Introduction Policing is not a recent issue in terms which duty of state as protecting both public and state still remains as a concept to focus on, yet, it is current enough to remember and to consider again. In this comparative study, policing systems of United Kingdom, Turkey and France will be controversially discussed in terms of policing related to its legitimacy, its structure, and its function. In the first section, the concepts of legitimacy, structure, and function will be defined. Afterwards, British policing system will be examined in terms of these three conceptions. Following British system, Turkish policing system which has been remarkably adapted to new policing concepts despite the fact that there are more to deal with will be following subject. Then, lastly, French system which has effectively been a model for some countries will be analyzed so as to understand ‘The Continental Model’. After analyzing three countries, the similarities and differences between British and ‘The Continental System’ will be focused on, more particularly within a proposition that British Policing leads the way. Policing: Legitimacy, Structure, and Function Modern police was often seen as an instrument of progress, consistent with the idea of free enterprise, academic freedom, constitutional protection against arbitrary government (Liang, 2002, p: 4). Although there has been a common acceptance of policing recently, as Liang stated, there are different police systems all over the world. In order to be able to analyze and compare police systems, there are three terms by the help of which policing in different societies can be examined; legitimacy, structure, and function. In his early study, Bayley asserts that three characteristics of the police contemporarily exist in today’s world and these as dichotomous are public/private, specialized/no specialized, professional/nonprofessional. Being public/private oriented refers to the nature of the police agency and can easily be confused with community authorization, specialization for a police agency, in opposite terms of that unspecialized police force is authorized to use force but do many other things as well, concentres on the application of force, and professionalism refers to explicit preparation to perform the unique police function (Bayley, 1990, p: 11-13). Using this triple explanation, Bayley originally emphasizes on legitimacy, structure and function of policing. Similarly, Mawby attempts to compare different police systems according to legitimacy, structure, and function. Moreover, he defines these terms. â€Å"Legitimacy implies that the police are granted some degree of monopoly within society by those with the power to so authorize, be they an elite within the society, an occupying power, or the community as a whole.†(1990, p: 3). Structure means specialization/non specialization, and function implies that the role of the police is concentrated on the maintenance of law and order prevention and detection of offences. Nevertheless, this is not only about these fixed concepts, but also the balance between law and order, or prevention and detection and being service-related, administrative, or concerned with political control (Mawby, 1990). United Kingdom; Policing System Police systems in England and Wales prior to the 19th century are portrayed private, non-professional, and unspecialized by authors such as Critchley (1978) and Radzinowicz (1956a). After creation of ‘new police’, ‘The Metropolitan Police Force’ (1829), London’s first centralized, uniformed, wholly professional, centrally-controlled police force (Reynolds, 1998) and similar forces were established in other urban and rural areas between 1835 and 1888, so the nineteenth century was a breakpoint. After a dynamic duration in 20th century, now there are currently 43 police forces in England and Wales employing over 233,000 personnel, over 140,000 police officers, nearly 78,000 police staff and over 15,600 Police Community Support Officers. Additionally, there are currently in excess of 14,500 volunteer police officers known as Special Constables in England and Wales (Home Office, 2009). The 51 police forces those were over 100 prior to the Police Act of 1964 in England, Wales, and Scotland each headed by a Chief Constable who is accountable to a Police Authority (Tupman and Tupman, 1999). In Scotland, there are 8 constabularies corresponding to the 8 former regional governments of Scotland. Initially, in terms of function, the police’s role is crime control and maintenance public order, more specifically crime prevention through uniformed patrol while, at the same time, fulfilling a welfare and service order public (Mawby, 2008). Secondly, in terms of structure, there is a balance between local and central control and organization. The modern police system in England and Wales is traced back to the early nineteenth century, this idea is reinforced by Bayley in such a way that he states that â€Å"The modern English police constable is medieval Tythingman1, still acting under royal authority but now serving at public expense in a chosen career† (1990, p: 29). The 1962 Royal Commission on the Police identified the protection of local police forces’ autonomy through the institution of the three partite structure of accountability: individual chief constables, police authorities and central government claims Mawby in his study dedicated to compare policing systems all over the world (2008). From a more general perspective, in UK structure is decentralized compared to continental system, and there are local police forces with the help of these information, but Northern Ireland has a different system based on colonial system (Mawby, 1992). It is possible, in terms of structure, to say that police is decentralized, unarmed, and civilian force (Mawby, 1990). Afterwards, in terms of legitimacy there is a tendency to do what public want. It is possible to see on the green paper that the police are in attempts to improve the connection between public and the police: This Green Paper sets out proposals for a new policing pledge which will be developed in partnership between the police and local people (Green Paper, July 2008). In his recent study, Mawby states that there at least four attempts to allay public concern by providing public access to local police management: Crime and Disorder Reduction Partnerships (CDRPs), the formation of police consultative committees, the establishment of lay visitors schemes, and the introduction of Independent Advisory Groups to monitor police racism following the Stephen Lawrence Inquiry (Mawby, 2008, p: 21). Turkey; Policing System The history of the police in Turkey derives from Ottoman Empire in 19th century like public administration through adapting to French prefecture model (Mercedes and Newburn, 2008, p: 34). Moreover, Turkish civilian administration system is influenced by the French civilian administration system and its domestic security approach (Celador, Gemma Collantes et al 2008). Security function is provided by both public and private sector, and there are three public law enforcement institutions: the police, the jandarma (gendarmerie) and the coast guard command. The jandarma and the coast guard command are responsible to the Minister of Interior as well as the police; yet, the jandarma and the coast guard command are military institutions. In terms of promotions, appointments, personnel administration, disciplinary and judiciary procedures, the jandarma corps is located within the military structure headed by the Office of the Chief of General Staff, who, in turn, responds to the Office of the Prime Minister, instead of to the Ministry of National Defence. Additionally, the national police force and the jandarma are different in terms of their respective jurisdictions and responsibilities vis-à ¯Ã‚ ¿Ã‚ ½-vis the civilian government authorities (Celador, Gemma Collantes et al 2008, p: 8). Jurisdiction of the police geographically differs from the jandarma’s jurisdiction; the police provide security in urban areas rather whereas the jandarma are responsible for rural areas. In terms of structure, the police force is centralized, thus, compared to western central administration models, this structure is excessively central (Cerrah, 2005).In terms of function, there is obviously a higher number of the jandarma compared to the police, although urban areas contain more population than rural areas. There are some 193,000 police whereas the jandarma are between 280,000 and 300,000 (Mercedes and Newburn, 2008). According to Mercedes and Newburn’s study which is one of the last studies about Turkey and policing system, number of the jandarma is highly more than the police’s. There are several reasons but, eventually, as a result of disproportional allocation, the priority is not welfare but the continuity of order in terms of administrative and political tasks in addition to crime prevention. Last of all, in terms of legitimacy, police legitimacy derives from law rather than public. After legislation through the EU twinning projects, for example with amendments and modifications on Law on Powers and Tasks of Police (1936), the government has aimed at changing consideration of police as a ‘service’ rather than ‘power’. Nevertheless, in practice, this is not easily possible. â€Å"Despite all the time that has passed since then, the Turkish police organisation has been unable to establish systemic institutional civilian participation and a satisfactory control mechanism. On both national and regional level, security policies and practices are only run and supervised by appointed civilian administration authorities and police administrators.† claims Cerrah (2005) and as he adds the police still have to do more to be more accountable. Unless the police are more accountable and open to be controlled by civilian mechanism, legitimacy of the police will be discussed as well as its function. However, community policing is a new issue in Turkey with a pilot practicing in ten big cities including Istanbul, Ankara, Izmir, and Bursa (Directorate General of Security, 2009). There is a tendency to be more people-oriented. France; Policing System French police system is arguably the first modern system in Europe whereas The London Metropolitan Police is known to be the first modern police (Mawby 1990, p: 34, Bowden, 1978, p: 140). Bowden also adds that 615 is the year first peace and police existed in France, but, ironically, French is the nation who has frequently experienced the discontinuity in a nation’s political life despite the fact that they developed the most sophisticated police in Europe (1978). The police function in France is rooted to Roman law tradition, and since the French Revolution (1789), historically, there are significant processes but it is not going to be discussed because of lack of space. Today, police system in French can be analyzed through being distinguished as the police nationale and gendarmerie nationale. The gendarmerie are accountable to three different authorities: to Minister of Justice for criminal investigations, to the Ministry of Interior for public order, or administrative matters, and to the Ministry of Defence for all other aspects of their work whereas the police nationale are responsible to the Minister of Justice for criminal investigations, and to the Ministry of Interior for public order, or administrative matters (Hodgson, 2005). According to Hodgson’s account, which compares French criminal justice system to British systems and includes an extensive investigation, the police nationale is composed of some 120,000 officers – now according to Interpol 126,000 – whereas the Gendarmerie comprises some 85,000 officers – now according to Interpol 90,000 (2009) – (2005). Moreover, there are some 3000 small municipal police forces. In terms of structure French police system is centralized as it is seen from this portray, the police forces are armed and – not exactly- militaristic. France is typically an example of continental European system and in terms of function police system in France is putting emphasises on administrative and political tasks rather than welfare (Mawby, 2008, p: 22). As a consequence of being centrally organized, France has more centralized policing system with two main forces the police nationale and the gendarmerie compared to British policing system and less centralized compared to Turkish police system. Compared with UK, the availability of other community initiatives involving polis-public cooperation such as neighbourhood watch or volunteer police auxiliaries are relatively unknown (Mawby, 1990). As a continental European country, in terms of legitimacy the police and the gendarmerie are closely tied to government rather than public or law. United Kingdom (Excluding Northern Ireland) Turkey France Legitimacy Local government Central government Central government Function Welfare Crime prevention, emphasis on administrative tasks Crime prevention, emphasis on administrative tasks Structure Decentralized Centralized (More excessively) Centralized It is possible to infer from whole information that United Kingdom, excluding Northern Ireland, has community-oriented policing system where as France and Turkey have continental and highly centralized and government oriented policing systems. Mawby who has a range of comparative police studies since early 1990s sees continental police systems in the past as being distinguished in terms of their lack of accountability, being directly responsible to the head of state, and he adds in another study that â€Å"While this less easily reconciled with the liberal democracies of post-war Europe, it is still the case that public accountability is more restricted in countries where the police are more centralized and militaristic† (2008, p: 23). Also in Turkey, â€Å"more recently, with the increased quality of the police training and education, the rising numbers of commissioners and officers receiving masters and doctorates (some on topics including human rights law, technologically more advanced crime-fighting methods, etc.) and the positive impact of EU twinning projects, a younger reformist wing seems to have emerged within the police. This wing is also psychologically supported by civil societal demands for the establishment of more professional, accountable and transparent police structures.† (Celador, Gemma Collantes et al, 2008, p: 9) From a historical perspective; between 1804 and 1810 in France, during Napoleon’s dictatorship Fouchà ¯Ã‚ ¿Ã‚ ½ was his strong right arm and was commanding French police. Fouchà ¯Ã‚ ¿Ã‚ ½, Duc d’Otranto, had an army consisting of spies and agent provocateurs spreading insidious terror and repression throughout France (Manwaring-White, 1993). As Manwaring-White states, there was a very real fear in Britain that any sort police force like in France would result the same fearful invasion of privacy and liberty. On the other, while Robert peel was introducing his Metropolis Police Improvement Bill, he had figures to show a population increase of 19 per cent in London and Middlesex, but an increase in crime of 55 per cent between the periods of seven years from 1811 to 1818 and from 1821-1828 (Emsley, 1991). The bill passed through the parliament and The Metropolitan Police of London was established contrast to French militaristic system. However, contentiously, despite the horror of the Fouchà ¯Ã‚ ¿Ã‚ ½ regime in France, the British government did employ spies and agents to try and uncover hints of treasonable activity or political unrest and despite anathema to French style spies, a detective department was reorganised in Scotland in 1842 (Manwaring-White, 1993). There several attempts contrast to thought because of which the Met was established. Furthermore, during the 70s the developments in police riot brought the English police closer in their riot tactics and equipments, yet, unlike continental neighbours, employers were not specialized riot squads (Emsley, 1991). Finally, the men, responsible for creation the English police during the 19th century, wanted to restrict the political and military nature of the new police, but Emsley states that despite these reasons of creation of English police, the economic, political and social nature of Victorian England was instrumental in helping some people to achieve their aim (1991). By contrast with whom see centralized system as incorporating problems of non-accountability and partisanship, Mawby critically examines this idea. Firstly, one should not assume that locally, community-oriented systems are necessarily panaceas; they may incorporate problems of non-accountability, elite control and partisanship. Secondly, however, although political policing has been more a future of policing systems in countries where the police are militaristic, there is no clear relationship between the presence of one, central police system and these features. Nor is a central system necessarily incompatible with local accountability. Last of all, as illustrated in his study, the presence of absence of a single, centralized police is no more evidence of a ‘police state’ than is the presence or absence of the jury system (Mawby, 1992, p: 125-126). Today, in terms of function, structure, and legitimacy, community-oriented systems are seen more advantageous, but privacy and liberty of individuals are threatened by the surveillance, bugging and file-keeping methods of modern police (Manwaring-White, 1993). Bibliography Books Bayley, David H. (1990) Patterns of Policing: A Comparative International Analysis, Rutgers University Press. Bowden, T. (1978), Beyond the Limits of Law, Harmondsworth: Penguin Cerrah, Ibrahim, â€Å"Police†, in Cizre, Umit (ed.), Almanac Turkey 2005: Security Sector and Democratic Oversight, Istanbul: TESEV Publications, 2006, pp. 86-99. Critchley, T.A. (1978), ‘The History of Police in England and Wales’ in Mawby, Rob I. (1990), Comparative Police Issues: The British and American system in international perspective, London: Unwin Hyman. Celador, Gemma Collantes et al (2008), Fostering an EU Strategy for Security Sector Reform in the Mediterranean: Learning from Turkish and Palestinian Police Reform Experiences, EuroMeSCo Paper 66 (January 2008) Emsley, Clive (1991), the English Police, a Political and Social History, Second Edition, Addison Wesley: Longman Hin, Mercedes S and Newburn, Tim (2008) Policing Developing Democracies, Taylor & Francis Hodgson, Jacqueline (2005), French Criminal Justice: A Comparative Account of the Investigation and Prosecution of Crime in France, Hart, University of Michigan Lambert, John L. (1986) Police Powers and Accountability, Taylor & Francis Manwaring-White, Sarah (1983) the Policing Revolution, Police Technology, Democracy and Liberty in Britain, the Harvester Press Mawby, Rob I. (1990), Comparative Police Issues: The British and American system in international perspective, London: Unwin Hyman. Mawby, RI (1992) Comparative police systems: searching for a continental model, pp: 108-132 in K. Bottomley, T. Fowles and R. Reiner (eds.) (1992) Criminal Justice: Theory and Practice, British Criminology Conference 1991, London: British Society of Criminology. Mawby Rob I. (2008), Models of Policing, in Newburn, Tim (ed.) (2008) Handbook of Policing, 2nd Edition, Cullompton: Willan, pp: 17-46. Radzinowicz, L. (1956a), A history of English Criminal Law and its administration from 1750, Volume 1: The Movement for Reform in Mawby, Rob I. (1990), Comparative Police Issues: The British and American system in international perspective, London: Unwin Hyman. Reynolds, Elaine A. (1998), Before the Bobbies, Stanford University Press. Liang, Hsi-Huey (2002), The Rise of Modern Police and the European State System from Metternich to the Second World War, Cambridge University Press, pp: 11-13. Tupman, Bill and Tupman, Alison (1999), Policing in Europe, Intellect Books. Websites Home office (2009) About Us, available: http://police.homeoffice.gov.uk/about-us/ last accessed 18 March 2009. Directorate General of Security (2009) Community Policing, available: http://www.asayis.pol.tr/tdpyapilanmasunumu_dosyalar/frame.htm. Last accessed 18 March 2009. Interpol (2009) France: Police system, available: http://www.interpol.int/Public/Region/Europe/pjsystems/France.asp. Last accessed 18 March 2009 Additional Source Green Paper (2008), From the Neighbourhood to the National: Policing Our Communities Together, Green Paper, Home Office, July 2008 1 Tythingman was of Saxon times and he was elected by his peers in the local community and exercised wide responsibilities for all aspects of local government on heir behalf†¦ He was not , however, a royal officer, as his authority derived from the community he served rather than from the sovereign (Lambert, 1986, p: 21)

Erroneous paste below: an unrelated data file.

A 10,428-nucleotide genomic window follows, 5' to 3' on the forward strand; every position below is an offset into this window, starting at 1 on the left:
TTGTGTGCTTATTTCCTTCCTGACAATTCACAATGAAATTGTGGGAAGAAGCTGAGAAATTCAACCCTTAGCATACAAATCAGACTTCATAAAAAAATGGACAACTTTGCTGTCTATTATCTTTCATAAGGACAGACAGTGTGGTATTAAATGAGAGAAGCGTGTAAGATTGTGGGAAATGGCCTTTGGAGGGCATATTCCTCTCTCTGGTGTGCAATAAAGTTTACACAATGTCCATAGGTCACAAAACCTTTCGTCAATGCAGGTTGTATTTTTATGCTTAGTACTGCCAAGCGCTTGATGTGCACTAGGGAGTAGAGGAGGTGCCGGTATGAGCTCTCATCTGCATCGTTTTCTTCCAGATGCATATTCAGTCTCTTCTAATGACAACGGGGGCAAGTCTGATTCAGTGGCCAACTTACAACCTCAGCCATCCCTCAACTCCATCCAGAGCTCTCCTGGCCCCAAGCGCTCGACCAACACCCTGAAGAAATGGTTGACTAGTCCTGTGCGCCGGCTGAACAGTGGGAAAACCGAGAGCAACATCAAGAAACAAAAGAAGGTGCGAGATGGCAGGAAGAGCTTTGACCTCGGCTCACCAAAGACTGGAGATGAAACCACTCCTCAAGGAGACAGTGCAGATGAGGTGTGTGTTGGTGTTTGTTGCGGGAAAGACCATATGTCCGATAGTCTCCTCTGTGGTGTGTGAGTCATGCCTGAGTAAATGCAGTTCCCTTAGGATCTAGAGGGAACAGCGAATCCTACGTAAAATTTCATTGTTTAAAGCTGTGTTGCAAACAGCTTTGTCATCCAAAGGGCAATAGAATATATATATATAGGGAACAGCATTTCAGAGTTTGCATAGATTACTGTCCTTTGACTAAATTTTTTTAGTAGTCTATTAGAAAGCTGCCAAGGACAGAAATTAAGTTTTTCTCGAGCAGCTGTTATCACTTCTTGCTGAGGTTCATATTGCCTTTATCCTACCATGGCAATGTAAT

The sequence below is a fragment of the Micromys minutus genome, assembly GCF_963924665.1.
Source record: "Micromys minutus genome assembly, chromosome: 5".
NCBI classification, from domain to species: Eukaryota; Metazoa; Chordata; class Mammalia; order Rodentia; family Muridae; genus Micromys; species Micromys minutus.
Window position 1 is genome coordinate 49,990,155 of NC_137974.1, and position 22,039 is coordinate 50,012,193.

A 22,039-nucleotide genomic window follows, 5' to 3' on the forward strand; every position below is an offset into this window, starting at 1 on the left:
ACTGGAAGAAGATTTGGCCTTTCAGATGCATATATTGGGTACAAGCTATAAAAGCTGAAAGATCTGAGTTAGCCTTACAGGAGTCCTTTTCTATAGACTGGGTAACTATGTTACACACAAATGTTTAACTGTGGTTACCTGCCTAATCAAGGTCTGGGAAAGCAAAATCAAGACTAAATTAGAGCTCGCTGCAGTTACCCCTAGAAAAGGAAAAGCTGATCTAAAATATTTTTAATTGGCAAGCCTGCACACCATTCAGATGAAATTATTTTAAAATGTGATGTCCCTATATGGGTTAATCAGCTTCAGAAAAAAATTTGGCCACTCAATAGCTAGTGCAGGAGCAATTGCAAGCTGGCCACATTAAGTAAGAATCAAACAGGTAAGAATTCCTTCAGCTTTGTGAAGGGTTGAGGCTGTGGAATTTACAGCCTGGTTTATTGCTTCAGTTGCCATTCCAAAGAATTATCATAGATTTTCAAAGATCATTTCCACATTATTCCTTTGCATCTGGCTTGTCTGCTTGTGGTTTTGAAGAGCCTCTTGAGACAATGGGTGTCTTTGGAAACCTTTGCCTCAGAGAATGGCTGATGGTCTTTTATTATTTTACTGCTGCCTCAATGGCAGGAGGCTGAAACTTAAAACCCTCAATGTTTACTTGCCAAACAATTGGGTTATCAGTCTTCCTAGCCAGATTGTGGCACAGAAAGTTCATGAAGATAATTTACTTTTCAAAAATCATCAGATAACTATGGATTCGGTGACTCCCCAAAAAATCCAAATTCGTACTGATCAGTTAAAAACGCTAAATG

No comments:

Post a Comment

Note: Only a member of this blog may post a comment.